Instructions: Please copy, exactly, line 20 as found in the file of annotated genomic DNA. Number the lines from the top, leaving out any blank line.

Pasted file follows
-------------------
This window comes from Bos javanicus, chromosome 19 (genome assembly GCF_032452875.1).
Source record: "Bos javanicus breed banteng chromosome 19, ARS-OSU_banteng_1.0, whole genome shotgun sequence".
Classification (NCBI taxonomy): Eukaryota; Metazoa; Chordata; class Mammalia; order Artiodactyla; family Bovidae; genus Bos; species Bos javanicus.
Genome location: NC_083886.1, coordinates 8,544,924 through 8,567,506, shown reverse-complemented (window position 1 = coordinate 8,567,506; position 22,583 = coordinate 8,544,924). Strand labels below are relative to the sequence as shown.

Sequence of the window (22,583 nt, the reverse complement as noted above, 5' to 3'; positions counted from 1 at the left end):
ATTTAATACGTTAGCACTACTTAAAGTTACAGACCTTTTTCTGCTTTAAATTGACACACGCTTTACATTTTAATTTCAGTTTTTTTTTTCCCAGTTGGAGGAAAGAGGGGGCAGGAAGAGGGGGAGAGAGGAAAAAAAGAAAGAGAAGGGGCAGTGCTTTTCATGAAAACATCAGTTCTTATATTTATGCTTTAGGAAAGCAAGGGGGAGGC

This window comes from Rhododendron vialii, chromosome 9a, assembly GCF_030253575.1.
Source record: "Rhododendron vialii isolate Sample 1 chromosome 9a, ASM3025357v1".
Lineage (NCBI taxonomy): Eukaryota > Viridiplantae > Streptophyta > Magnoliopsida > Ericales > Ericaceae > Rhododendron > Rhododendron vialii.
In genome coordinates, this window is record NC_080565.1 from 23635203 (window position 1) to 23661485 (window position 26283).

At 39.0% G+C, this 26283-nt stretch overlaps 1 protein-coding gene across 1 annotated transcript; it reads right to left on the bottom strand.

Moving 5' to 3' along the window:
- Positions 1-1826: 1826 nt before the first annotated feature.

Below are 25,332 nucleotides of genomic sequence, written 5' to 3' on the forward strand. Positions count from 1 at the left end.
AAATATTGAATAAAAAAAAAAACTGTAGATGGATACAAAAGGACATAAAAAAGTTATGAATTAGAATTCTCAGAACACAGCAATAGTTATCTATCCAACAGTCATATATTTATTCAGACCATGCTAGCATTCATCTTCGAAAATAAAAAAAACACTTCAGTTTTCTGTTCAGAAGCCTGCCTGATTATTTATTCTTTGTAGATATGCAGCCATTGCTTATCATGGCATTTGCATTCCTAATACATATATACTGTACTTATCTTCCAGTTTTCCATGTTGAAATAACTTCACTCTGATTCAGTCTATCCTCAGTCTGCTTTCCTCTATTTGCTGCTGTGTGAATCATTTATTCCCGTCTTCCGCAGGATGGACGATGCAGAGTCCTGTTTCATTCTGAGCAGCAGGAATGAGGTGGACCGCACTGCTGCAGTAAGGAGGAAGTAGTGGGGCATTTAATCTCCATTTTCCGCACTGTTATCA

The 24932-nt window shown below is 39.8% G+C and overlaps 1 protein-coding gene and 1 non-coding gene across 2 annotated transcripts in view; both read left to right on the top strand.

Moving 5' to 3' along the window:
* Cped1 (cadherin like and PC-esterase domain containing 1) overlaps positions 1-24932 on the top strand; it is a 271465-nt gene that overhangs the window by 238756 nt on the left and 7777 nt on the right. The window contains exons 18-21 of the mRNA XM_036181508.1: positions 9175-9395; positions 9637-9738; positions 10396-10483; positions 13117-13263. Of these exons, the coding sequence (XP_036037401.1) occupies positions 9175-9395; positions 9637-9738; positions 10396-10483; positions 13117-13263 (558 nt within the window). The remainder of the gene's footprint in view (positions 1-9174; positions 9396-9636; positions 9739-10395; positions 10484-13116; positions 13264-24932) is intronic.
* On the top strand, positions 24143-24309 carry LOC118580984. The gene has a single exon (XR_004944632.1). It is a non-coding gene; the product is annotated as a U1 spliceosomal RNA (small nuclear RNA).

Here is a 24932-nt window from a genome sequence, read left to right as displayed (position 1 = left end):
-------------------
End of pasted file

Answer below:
Here is a 24932-nt window from a genome sequence, read left to right as displayed (position 1 = left end):